The Soldier's Tale

Fri 11th – Sat 12th May 2012


Declan Clowry

at 22:39 on 11th May 2012



Stravinsky's 'Soldier's Tale' has long been a favourite work of mine, but I had never before heard it performed live or seen it accompanied by dance. Therefore it was with a mix of excitement and trepidation that I approached 'Odile Productions'' new staging.

After a false start, during which the audience and musicians waited in confusion for several minutes until the start of the first act and confused noises could be heard backstage, I began to fear the worst. However, I am glad to say that my fear proved unfounded, as the rest of the performance proceeded spectacularly. Joseph the soldier (Tanner Effinger) was a very impressive lead, dancing and acting with both technical skill and nuanced emotional expression, whilst Roland Walters' devil was darkly sinister in an unexpectedly quiet, understated manner (no doubt helped by the impressive stage presence lent to him by his enormous height). Catherine Skingsley was equally a wonder to behold, bringing considerable balletic finesse to her solo dances, but also showing great chemistry with Effinger. I can honestly say that I felt touched by their intimacy during the wedding scene, despite its contrived nature and relative suddenness.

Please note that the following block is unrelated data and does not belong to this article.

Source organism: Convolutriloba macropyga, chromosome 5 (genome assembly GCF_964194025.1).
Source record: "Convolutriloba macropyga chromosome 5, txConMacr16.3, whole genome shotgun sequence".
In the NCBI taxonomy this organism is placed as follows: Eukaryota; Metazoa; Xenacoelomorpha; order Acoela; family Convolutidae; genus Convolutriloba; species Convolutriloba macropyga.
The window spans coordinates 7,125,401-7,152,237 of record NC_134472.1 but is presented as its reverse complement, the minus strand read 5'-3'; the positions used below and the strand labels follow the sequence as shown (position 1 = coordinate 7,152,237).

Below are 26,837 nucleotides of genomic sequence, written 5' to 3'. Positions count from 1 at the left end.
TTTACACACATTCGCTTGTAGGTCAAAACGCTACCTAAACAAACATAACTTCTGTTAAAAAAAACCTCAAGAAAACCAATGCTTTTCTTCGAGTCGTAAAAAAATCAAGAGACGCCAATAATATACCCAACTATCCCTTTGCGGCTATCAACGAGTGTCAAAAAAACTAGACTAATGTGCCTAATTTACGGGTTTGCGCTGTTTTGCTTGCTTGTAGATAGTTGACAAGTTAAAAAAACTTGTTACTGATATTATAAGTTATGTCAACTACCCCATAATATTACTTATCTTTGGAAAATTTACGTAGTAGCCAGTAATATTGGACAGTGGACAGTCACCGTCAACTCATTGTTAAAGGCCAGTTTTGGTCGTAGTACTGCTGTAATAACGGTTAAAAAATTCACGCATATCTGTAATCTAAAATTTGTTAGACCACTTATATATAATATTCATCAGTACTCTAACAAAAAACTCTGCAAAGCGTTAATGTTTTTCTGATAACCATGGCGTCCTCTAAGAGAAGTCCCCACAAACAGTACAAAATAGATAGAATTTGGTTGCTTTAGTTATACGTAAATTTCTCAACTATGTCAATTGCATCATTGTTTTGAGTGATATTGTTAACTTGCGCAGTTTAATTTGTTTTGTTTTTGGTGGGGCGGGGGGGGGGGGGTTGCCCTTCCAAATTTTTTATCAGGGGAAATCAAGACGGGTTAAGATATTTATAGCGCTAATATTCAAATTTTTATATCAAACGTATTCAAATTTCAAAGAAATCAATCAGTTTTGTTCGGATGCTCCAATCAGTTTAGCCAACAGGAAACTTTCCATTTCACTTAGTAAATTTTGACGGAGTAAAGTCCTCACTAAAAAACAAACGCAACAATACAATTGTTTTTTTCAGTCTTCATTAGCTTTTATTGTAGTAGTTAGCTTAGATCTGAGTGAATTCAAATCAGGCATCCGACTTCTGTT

Somehow, the simplicity of this Russian folk tale allows direct emotional connexion. Rather than seeming flat or unbelievable, the straightforward presentation in guileless rhyming couplets, combined with the driving, carrying presence of the music, forces you to engage directly with the soldier's plight rather than intellectualising it. It is perhaps for this reason that I found the framing device of having two small girls, complete with jim-jams and teddy-bears, as story-book reading narrators a little jarring., particularly as the choice to have them speak for characters alternated with the actors' own speech seemed sometimes arbitrary. Although Zoe Bullock and Costanza Uslenghi were very convincing as a pair of excitable little narrators; their constant hug-spinning, frolicking, and apparent aeroplane impressions verged on the grating (having said this, a fellow theatregoer described them as "charming" so perhaps my own misanthropy is to blame). My only other complaint would be that most of the ensemble pieces, although perfectly adequate, paled drastically in comparison with the solo or paired dances. One feels that perhaps director Emily Romain could have been bolder with choreographing these sections. Of course, these are minor concerns, all of which are more than made up for by the excellent handling of the piece as a whole.

A significant part of the credit for this handling must surely go to the musical director Maria LeBrun and her small group of musicians. They handled the deceptively difficult score - which shows a typically Stravinskian attitude to time signatures - expertly. Violinist Natalya Zeman was a safe pair of hands on the plot-central fiddle, varying from the searingly beautiful to the jarringly violent and back again without some skill, and only the smallest of slips were detectable during the trickier brass passages during the Royal March.

At just under an hour, this show packs in an incredible amount of talent on all fronts, all held together tighter than a gnat's crotchet. I urge you to go and see it today if possible!


Thomas Stell

at 00:08 on 12th May 2012